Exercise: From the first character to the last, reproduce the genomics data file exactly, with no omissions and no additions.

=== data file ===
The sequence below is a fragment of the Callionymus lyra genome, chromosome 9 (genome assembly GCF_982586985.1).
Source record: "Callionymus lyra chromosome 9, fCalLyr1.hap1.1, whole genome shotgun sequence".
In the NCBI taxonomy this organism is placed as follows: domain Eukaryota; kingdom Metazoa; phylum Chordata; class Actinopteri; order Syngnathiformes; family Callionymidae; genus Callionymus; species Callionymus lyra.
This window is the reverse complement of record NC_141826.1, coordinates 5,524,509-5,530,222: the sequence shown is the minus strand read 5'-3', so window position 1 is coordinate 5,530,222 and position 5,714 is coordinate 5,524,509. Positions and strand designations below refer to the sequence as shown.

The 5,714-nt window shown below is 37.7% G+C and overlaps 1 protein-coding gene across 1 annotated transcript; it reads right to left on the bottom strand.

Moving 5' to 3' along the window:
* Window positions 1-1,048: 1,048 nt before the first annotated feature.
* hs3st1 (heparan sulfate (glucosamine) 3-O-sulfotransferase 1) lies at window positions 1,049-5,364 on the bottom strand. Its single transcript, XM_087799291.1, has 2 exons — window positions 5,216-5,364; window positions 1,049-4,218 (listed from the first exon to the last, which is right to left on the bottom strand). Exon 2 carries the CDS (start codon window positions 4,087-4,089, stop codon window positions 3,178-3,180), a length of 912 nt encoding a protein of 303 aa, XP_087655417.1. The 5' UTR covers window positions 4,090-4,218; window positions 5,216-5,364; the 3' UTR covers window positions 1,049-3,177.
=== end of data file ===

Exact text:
The sequence below is a fragment of the Callionymus lyra genome, chromosome 9 (genome assembly GCF_982586985.1).
Source record: "Callionymus lyra chromosome 9, fCalLyr1.hap1.1, whole genome shotgun sequence".
In the NCBI taxonomy this organism is placed as follows: domain Eukaryota; kingdom Metazoa; phylum Chordata; class Actinopteri; order Syngnathiformes; family Callionymidae; genus Callionymus; species Callionymus lyra.
This window is the reverse complement of record NC_141826.1, coordinates 5,524,509-5,530,222: the sequence shown is the minus strand read 5'-3', so window position 1 is coordinate 5,530,222 and position 5,714 is coordinate 5,524,509. Positions and strand designations below refer to the sequence as shown.

The 5,714-nt window shown below is 37.7% G+C and overlaps 1 protein-coding gene across 1 annotated transcript; it reads right to left on the bottom strand.

Moving 5' to 3' along the window:
* Window positions 1-1,048: 1,048 nt before the first annotated feature.
* hs3st1 (heparan sulfate (glucosamine) 3-O-sulfotransferase 1) lies at window positions 1,049-5,364 on the bottom strand. Its single transcript, XM_087799291.1, has 2 exons — window positions 5,216-5,364; window positions 1,049-4,218 (listed from the first exon to the last, which is right to left on the bottom strand). Exon 2 carries the CDS (start codon window positions 4,087-4,089, stop codon window positions 3,178-3,180), a length of 912 nt encoding a protein of 303 aa, XP_087655417.1. The 5' UTR covers window positions 4,090-4,218; window positions 5,216-5,364; the 3' UTR covers window positions 1,049-3,177.